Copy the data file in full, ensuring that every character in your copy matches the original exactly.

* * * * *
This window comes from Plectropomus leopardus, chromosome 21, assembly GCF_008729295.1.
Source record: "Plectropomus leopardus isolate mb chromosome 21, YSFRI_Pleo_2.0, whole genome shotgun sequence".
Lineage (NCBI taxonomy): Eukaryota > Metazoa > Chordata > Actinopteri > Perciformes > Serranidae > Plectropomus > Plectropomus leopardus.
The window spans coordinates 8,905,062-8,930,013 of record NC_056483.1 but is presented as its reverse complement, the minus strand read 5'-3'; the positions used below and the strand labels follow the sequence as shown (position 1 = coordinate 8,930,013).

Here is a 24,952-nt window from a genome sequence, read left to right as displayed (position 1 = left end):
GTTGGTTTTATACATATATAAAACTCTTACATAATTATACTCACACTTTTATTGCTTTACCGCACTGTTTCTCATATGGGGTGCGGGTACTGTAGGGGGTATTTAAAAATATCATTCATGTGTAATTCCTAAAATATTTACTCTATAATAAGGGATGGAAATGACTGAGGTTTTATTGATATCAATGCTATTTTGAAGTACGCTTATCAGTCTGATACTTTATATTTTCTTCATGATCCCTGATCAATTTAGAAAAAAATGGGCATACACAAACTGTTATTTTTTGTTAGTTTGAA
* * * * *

This window comes from Plectropomus leopardus, chromosome 21, assembly GCF_008729295.1.
Source record: "Plectropomus leopardus isolate mb chromosome 21, YSFRI_Pleo_2.0, whole genome shotgun sequence".
Lineage (NCBI taxonomy): Eukaryota > Metazoa > Chordata > Actinopteri > Perciformes > Serranidae > Plectropomus > Plectropomus leopardus.
The window spans coordinates 8,905,062-8,930,013 of record NC_056483.1 but is presented as its reverse complement, the minus strand read 5'-3'; the positions used below and the strand labels follow the sequence as shown (position 1 = coordinate 8,930,013).

Here is a 24,952-nt window from a genome sequence, read left to right as displayed (position 1 = left end):
GTTGGTTTTATACATATATAAAACTCTTACATAATTATACTCACACTTTTATTGCTTTACCGCACTGTTTCTCATATGGGGTGCGGGTACTGTAGGGGGTATTTAAAAATATCATTCATGTGTAATTCCTAAAATATTTACTCTATAATAAGGGATGGAAATGACTGAGGTTTTATTGATATCAATGCTATTTTGAAGTACGCTTATCAGTCTGATACTTTATATTTTCTTCATGATCCCTGATCAATTTAGAAAAAAATGGGCATACACAAACTGTTATTTTTTGTTAGTTTGAA